Portugal winds up election campaign with centre-right ahead
Portuguese party leaders made a final push for votes Friday, two days before an early general election will decide who will implement the nation's 78-billion-euro bailout agreement with the EU and IMF.
Polls show the centre-right Social Democrats (PSD), who have vowed to put in place economic reforms that “go beyond” those agreed with the EU and IMF in exchange for the bailout funds, have extended their edge in recent days over Prime Minister Jose Socrates’ Socialists ahead of Sunday’s election.
The PSD has the backing of around 36 percent of voters against 31 percent support for the Socialists, polls published Friday in Publico and Expresso showed. Last week the parties were virtually neck-and-neck.
Socrates, 53, and PSD leader Pedro Passos Coelho, 46, have until midnight to convince undecided voters before Saturday’s “day of reflection” when campaigning and the publication of polls of voting intentions is banned.
Both candidates were spending the last day of the campaign in Lisbon, with large rallies planned for the evening.
Passos Coelho accuses the Socialists, in power since 2005, of having steered Portugal to the brink of bankrupcy.
He has stepped up his attacks on the government over the past week, warning that if Socrates is re-elected “within six months” Portugal could find itself in the same “tragic” situation as Greece, which look likely to need a second bailout package from the European Union and the International Monetary Fund.
“We can’t commit the mistake carried out by other countries that had to resort to foreign aid,” he said Monday in the northern town of Ponte de Lima.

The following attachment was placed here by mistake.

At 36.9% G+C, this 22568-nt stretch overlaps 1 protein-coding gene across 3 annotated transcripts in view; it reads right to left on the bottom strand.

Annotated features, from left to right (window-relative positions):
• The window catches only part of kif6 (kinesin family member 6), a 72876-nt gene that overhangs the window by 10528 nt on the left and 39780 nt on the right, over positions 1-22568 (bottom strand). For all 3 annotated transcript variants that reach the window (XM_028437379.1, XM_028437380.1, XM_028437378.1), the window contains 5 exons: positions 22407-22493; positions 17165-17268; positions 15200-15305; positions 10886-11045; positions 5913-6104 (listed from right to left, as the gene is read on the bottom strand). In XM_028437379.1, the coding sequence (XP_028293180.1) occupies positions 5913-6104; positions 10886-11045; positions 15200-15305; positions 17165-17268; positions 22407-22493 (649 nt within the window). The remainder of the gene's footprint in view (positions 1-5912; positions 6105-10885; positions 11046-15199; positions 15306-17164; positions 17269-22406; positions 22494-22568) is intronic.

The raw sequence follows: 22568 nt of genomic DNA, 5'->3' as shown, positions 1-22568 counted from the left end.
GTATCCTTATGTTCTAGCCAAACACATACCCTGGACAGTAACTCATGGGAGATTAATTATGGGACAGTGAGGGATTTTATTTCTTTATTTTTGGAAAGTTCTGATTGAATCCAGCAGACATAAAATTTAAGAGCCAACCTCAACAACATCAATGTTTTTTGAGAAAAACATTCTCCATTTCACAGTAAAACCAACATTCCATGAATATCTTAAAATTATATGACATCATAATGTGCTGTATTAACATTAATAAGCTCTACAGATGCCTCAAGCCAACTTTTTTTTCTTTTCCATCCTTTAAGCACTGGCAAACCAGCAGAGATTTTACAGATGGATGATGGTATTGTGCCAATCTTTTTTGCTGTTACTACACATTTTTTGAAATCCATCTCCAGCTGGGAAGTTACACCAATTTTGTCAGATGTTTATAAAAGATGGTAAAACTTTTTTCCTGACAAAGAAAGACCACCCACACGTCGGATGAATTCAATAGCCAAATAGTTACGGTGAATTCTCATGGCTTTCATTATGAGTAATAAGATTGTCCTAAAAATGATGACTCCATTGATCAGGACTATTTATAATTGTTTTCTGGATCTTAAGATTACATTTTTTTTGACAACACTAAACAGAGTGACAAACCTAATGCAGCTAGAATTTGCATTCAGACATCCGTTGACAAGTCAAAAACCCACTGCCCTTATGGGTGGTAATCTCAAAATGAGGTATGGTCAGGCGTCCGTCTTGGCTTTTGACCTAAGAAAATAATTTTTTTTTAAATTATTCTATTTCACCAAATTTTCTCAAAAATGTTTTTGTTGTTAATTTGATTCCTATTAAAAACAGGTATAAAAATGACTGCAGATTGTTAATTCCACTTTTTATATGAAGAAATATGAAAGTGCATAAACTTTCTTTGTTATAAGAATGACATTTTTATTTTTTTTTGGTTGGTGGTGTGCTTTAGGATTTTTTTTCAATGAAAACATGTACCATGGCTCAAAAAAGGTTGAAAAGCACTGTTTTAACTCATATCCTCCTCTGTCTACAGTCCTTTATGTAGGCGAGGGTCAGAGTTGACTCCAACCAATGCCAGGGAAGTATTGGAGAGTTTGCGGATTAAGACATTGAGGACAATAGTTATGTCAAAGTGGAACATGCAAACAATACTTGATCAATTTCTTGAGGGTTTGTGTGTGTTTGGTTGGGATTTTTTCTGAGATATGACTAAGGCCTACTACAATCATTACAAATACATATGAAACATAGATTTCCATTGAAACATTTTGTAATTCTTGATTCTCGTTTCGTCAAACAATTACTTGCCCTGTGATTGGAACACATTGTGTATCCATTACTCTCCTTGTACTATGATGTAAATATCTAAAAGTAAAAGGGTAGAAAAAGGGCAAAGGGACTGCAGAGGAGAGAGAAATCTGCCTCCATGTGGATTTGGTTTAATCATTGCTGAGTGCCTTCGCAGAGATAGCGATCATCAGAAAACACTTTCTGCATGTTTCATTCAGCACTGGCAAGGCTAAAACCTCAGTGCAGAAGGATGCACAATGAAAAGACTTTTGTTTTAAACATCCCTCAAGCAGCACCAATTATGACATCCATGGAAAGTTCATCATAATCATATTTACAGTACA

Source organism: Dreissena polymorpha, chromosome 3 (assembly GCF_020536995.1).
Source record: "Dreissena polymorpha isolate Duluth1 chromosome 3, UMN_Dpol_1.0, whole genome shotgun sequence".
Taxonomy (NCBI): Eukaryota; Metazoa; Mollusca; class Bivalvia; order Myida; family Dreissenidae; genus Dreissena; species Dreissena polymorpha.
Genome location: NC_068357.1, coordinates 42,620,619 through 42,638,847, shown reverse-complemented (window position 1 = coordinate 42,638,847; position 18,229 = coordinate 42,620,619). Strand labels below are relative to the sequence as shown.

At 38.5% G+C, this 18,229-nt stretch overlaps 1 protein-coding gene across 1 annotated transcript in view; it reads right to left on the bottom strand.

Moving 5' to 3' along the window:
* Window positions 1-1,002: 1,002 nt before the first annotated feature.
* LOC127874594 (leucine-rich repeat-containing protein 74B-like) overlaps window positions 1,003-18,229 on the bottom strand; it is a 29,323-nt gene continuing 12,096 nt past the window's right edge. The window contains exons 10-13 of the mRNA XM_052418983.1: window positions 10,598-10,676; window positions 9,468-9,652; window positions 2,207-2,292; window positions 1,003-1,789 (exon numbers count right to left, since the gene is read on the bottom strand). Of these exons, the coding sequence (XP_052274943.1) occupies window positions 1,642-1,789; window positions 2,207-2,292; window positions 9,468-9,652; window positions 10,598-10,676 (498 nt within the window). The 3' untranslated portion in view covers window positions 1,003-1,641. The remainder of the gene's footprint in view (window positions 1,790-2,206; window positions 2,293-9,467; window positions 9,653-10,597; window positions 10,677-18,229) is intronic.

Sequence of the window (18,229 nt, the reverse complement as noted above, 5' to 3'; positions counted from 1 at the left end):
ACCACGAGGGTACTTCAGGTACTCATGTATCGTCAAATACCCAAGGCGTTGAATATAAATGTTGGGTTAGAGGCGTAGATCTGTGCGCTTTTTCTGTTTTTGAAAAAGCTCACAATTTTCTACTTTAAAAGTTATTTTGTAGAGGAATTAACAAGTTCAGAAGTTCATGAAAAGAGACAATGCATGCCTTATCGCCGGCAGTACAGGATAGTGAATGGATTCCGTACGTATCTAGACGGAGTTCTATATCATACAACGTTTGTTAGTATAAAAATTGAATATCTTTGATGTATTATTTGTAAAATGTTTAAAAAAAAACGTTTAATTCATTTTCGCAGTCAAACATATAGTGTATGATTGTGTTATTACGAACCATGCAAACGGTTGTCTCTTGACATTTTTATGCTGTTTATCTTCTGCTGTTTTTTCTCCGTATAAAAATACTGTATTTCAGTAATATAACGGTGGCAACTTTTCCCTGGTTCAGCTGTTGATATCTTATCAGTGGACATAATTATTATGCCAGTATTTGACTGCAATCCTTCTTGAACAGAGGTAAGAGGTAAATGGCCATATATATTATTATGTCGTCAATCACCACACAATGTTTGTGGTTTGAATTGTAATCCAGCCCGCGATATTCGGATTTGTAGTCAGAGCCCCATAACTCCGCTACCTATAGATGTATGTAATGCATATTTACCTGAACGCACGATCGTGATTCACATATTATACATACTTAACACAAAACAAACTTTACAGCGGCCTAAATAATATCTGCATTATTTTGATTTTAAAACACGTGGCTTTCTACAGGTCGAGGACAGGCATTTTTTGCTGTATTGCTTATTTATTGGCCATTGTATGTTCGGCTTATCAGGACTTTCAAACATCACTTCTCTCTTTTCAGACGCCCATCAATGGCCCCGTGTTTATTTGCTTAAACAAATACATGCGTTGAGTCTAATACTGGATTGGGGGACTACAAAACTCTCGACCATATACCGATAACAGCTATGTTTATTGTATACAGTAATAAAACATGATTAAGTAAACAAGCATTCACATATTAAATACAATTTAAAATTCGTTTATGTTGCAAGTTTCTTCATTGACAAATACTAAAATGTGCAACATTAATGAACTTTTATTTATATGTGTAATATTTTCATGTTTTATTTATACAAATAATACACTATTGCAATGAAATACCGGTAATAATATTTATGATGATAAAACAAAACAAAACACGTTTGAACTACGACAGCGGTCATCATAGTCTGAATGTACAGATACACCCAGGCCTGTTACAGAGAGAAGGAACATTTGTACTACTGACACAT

PSD supporters carried Passos Coelho on their shoulders during an outdoor rally in Porto, Portugal’s second-largest city, on Thursday as he was surrounded by a sea of orange party flags.
The early election was triggered by Socrates’ resignation at the end of March after his minority government failed to pass its fourth package of austerity measures in just under a year in parliament.
Just a few weeks later Lisbon was forced to ask for in international bailout to keep the country of around 10.6 million people from bankruptcy.
Socrates has been hurt by record high unemployment and the fact that, even though he argues he did everything to avoid a bailout, it was under his watch that Lisbon resorted to international emergency loans.
Portugal’s jobless rate stood at 12.6 percent in April, the fourth-highest among the 17 nations using the euro currency — after Spain, Ireland and Slovakia.
Socrates blames the PSD, which had backed previous austerity measures, for provoking a political crisis to topple the government “out of a greed for power”.
His speech at a rally late on Thursday in the northern town of Barcelos was briefly interrupted when a small group threw eggs at the stage before fleeing. No one was hit.
While support for the PSD has risen, it still falls short of what is needed for the party to have an absolute majority in parliament, meaning it will likely reach out to the smaller conservative CDS-PP party to govern.
Analysts said Passos Coelho’s promise to impose deeper reforms than those agreed to with the IMF and the EU had limited the PSD’s rise in the polls.
“This has prevented the PSD from registering a sharper rise in the polls than would be expected if you take into account the difficult situation that the country finds itself in,” said Andre Freire, a political scientist at Lisbon’s Centre for Sociology Research and Studies.
All three main parties signed the bailout agreement, which requires Portugal to reduce its public deficit to 5.9 percent of GDP by the end of the year from 9.1 percent last year.